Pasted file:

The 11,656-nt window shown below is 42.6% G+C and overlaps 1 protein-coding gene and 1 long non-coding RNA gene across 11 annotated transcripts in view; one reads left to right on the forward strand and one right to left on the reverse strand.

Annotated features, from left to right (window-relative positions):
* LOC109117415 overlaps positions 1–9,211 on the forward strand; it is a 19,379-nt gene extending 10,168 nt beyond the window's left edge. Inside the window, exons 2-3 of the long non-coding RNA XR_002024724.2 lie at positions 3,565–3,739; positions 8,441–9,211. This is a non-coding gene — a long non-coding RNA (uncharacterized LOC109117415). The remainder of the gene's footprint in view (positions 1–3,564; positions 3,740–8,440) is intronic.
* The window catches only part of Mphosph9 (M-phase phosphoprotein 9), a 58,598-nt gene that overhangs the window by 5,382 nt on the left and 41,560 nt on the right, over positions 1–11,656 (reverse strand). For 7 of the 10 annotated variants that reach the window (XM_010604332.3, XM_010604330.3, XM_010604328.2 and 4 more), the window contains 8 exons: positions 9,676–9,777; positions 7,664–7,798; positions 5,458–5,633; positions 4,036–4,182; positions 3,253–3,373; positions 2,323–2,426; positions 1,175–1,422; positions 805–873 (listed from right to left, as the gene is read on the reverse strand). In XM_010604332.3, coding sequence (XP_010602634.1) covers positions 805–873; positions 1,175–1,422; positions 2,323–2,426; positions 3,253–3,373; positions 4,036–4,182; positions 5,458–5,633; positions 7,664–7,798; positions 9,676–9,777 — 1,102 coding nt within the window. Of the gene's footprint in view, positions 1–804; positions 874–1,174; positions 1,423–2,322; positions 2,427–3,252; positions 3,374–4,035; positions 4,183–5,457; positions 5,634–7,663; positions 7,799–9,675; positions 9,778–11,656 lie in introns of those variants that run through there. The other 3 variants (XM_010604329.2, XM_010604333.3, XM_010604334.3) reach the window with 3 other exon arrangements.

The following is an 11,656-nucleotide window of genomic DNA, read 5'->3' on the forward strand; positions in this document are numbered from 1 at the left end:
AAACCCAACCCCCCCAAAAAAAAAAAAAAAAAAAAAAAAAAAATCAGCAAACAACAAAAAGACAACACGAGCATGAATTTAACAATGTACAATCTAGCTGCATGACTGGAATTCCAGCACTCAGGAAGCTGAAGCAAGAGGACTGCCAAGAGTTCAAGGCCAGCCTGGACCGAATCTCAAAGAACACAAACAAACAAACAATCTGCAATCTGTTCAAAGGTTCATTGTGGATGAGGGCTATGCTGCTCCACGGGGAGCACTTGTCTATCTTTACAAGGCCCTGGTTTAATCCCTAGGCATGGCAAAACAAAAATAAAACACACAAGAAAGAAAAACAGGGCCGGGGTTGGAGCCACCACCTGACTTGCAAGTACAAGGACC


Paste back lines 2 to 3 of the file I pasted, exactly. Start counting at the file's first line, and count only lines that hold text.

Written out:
Annotated features, from left to right (window-relative positions):
* LOC109117415 overlaps positions 1–9,211 on the forward strand; it is a 19,379-nt gene extending 10,168 nt beyond the window's left edge. Inside the window, exons 2-3 of the long non-coding RNA XR_002024724.2 lie at positions 3,565–3,739; positions 8,441–9,211. This is a non-coding gene — a long non-coding RNA (uncharacterized LOC109117415). The remainder of the gene's footprint in view (positions 1–3,564; positions 3,740–8,440) is intronic.